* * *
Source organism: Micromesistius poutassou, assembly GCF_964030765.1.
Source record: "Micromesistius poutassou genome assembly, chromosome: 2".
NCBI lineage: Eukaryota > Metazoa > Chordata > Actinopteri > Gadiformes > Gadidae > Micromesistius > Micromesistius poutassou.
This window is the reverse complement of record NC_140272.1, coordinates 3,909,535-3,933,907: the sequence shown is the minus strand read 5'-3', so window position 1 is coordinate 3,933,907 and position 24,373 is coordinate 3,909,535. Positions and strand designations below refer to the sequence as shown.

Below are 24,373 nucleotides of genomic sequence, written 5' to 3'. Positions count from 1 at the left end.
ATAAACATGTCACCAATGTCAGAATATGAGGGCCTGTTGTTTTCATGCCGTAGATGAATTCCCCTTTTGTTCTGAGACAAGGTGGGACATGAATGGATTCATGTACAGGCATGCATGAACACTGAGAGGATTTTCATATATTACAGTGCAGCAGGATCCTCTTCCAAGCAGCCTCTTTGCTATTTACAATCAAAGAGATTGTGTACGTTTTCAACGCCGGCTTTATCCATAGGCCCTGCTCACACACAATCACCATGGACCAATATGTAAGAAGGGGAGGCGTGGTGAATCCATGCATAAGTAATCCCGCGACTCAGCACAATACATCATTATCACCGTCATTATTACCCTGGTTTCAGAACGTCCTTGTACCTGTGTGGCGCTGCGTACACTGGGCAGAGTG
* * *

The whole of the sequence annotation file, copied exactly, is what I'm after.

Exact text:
Source organism: Micromesistius poutassou, assembly GCF_964030765.1.
Source record: "Micromesistius poutassou genome assembly, chromosome: 2".
NCBI lineage: Eukaryota > Metazoa > Chordata > Actinopteri > Gadiformes > Gadidae > Micromesistius > Micromesistius poutassou.
This window is the reverse complement of record NC_140272.1, coordinates 3,909,535-3,933,907: the sequence shown is the minus strand read 5'-3', so window position 1 is coordinate 3,933,907 and position 24,373 is coordinate 3,909,535. Positions and strand designations below refer to the sequence as shown.

Below are 24,373 nucleotides of genomic sequence, written 5' to 3'. Positions count from 1 at the left end.
ATAAACATGTCACCAATGTCAGAATATGAGGGCCTGTTGTTTTCATGCCGTAGATGAATTCCCCTTTTGTTCTGAGACAAGGTGGGACATGAATGGATTCATGTACAGGCATGCATGAACACTGAGAGGATTTTCATATATTACAGTGCAGCAGGATCCTCTTCCAAGCAGCCTCTTTGCTATTTACAATCAAAGAGATTGTGTACGTTTTCAACGCCGGCTTTATCCATAGGCCCTGCTCACACACAATCACCATGGACCAATATGTAAGAAGGGGAGGCGTGGTGAATCCATGCATAAGTAATCCCGCGACTCAGCACAATACATCATTATCACCGTCATTATTACCCTGGTTTCAGAACGTCCTTGTACCTGTGTGGCGCTGCGTACACTGGGCAGAGTG